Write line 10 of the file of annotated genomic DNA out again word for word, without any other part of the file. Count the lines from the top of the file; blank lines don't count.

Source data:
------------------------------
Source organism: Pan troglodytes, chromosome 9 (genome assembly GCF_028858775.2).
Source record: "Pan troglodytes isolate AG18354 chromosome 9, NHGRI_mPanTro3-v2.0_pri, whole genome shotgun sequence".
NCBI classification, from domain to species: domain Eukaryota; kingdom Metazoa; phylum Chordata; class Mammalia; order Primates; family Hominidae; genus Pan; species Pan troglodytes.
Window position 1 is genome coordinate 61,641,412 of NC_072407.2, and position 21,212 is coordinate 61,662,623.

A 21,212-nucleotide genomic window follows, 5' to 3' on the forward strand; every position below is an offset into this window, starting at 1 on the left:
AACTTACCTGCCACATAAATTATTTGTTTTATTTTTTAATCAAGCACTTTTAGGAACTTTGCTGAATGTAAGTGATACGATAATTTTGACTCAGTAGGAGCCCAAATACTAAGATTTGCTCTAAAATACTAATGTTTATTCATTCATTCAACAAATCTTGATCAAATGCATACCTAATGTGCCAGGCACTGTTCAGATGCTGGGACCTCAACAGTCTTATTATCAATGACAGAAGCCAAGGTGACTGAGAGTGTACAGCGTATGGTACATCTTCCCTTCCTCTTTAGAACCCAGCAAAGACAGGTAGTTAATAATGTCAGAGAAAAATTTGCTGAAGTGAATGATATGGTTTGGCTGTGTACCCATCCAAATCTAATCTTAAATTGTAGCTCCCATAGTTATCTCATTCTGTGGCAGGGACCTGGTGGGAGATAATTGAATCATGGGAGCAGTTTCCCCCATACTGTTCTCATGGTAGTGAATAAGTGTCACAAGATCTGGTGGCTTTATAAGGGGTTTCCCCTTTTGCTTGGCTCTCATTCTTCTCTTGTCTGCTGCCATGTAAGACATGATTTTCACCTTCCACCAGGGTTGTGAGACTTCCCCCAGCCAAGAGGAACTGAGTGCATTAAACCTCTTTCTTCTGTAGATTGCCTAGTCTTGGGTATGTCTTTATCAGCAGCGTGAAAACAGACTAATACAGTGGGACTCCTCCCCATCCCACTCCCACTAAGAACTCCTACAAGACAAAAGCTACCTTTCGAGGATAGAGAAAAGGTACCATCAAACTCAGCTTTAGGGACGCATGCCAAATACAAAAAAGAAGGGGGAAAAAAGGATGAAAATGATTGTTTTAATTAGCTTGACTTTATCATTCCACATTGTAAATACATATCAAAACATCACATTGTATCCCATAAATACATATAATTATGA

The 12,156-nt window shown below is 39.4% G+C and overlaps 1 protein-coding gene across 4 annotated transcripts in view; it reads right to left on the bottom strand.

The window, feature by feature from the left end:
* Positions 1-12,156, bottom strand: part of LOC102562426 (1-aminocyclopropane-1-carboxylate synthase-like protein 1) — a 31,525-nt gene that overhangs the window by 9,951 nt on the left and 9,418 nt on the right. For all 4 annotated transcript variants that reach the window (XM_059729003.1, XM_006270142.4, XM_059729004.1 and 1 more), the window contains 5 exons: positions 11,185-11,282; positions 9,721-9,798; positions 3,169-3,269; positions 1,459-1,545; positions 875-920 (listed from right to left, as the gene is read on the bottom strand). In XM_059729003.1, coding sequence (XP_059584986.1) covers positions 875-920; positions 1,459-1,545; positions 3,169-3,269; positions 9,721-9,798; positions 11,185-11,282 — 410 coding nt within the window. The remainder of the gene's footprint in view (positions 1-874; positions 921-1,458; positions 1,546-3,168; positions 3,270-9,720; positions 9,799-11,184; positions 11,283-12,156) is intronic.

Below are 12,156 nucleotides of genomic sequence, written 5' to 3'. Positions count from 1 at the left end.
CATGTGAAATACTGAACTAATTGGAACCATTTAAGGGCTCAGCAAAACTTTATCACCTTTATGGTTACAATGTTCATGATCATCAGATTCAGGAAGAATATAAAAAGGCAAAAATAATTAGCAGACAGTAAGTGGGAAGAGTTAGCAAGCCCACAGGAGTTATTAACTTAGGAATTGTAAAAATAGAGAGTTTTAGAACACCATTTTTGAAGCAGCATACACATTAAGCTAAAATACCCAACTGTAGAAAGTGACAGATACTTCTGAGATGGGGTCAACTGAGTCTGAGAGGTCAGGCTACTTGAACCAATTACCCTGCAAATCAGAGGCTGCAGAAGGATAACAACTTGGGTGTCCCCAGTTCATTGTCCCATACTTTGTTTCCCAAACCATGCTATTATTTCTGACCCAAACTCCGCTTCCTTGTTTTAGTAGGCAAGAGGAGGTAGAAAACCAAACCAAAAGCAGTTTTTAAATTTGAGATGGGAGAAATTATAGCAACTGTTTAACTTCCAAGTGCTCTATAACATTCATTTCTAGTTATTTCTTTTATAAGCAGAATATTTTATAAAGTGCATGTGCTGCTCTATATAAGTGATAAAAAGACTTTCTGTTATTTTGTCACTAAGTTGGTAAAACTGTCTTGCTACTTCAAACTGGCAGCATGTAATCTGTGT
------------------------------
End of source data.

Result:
Below are 12,156 nucleotides of genomic sequence, written 5' to 3'. Positions count from 1 at the left end.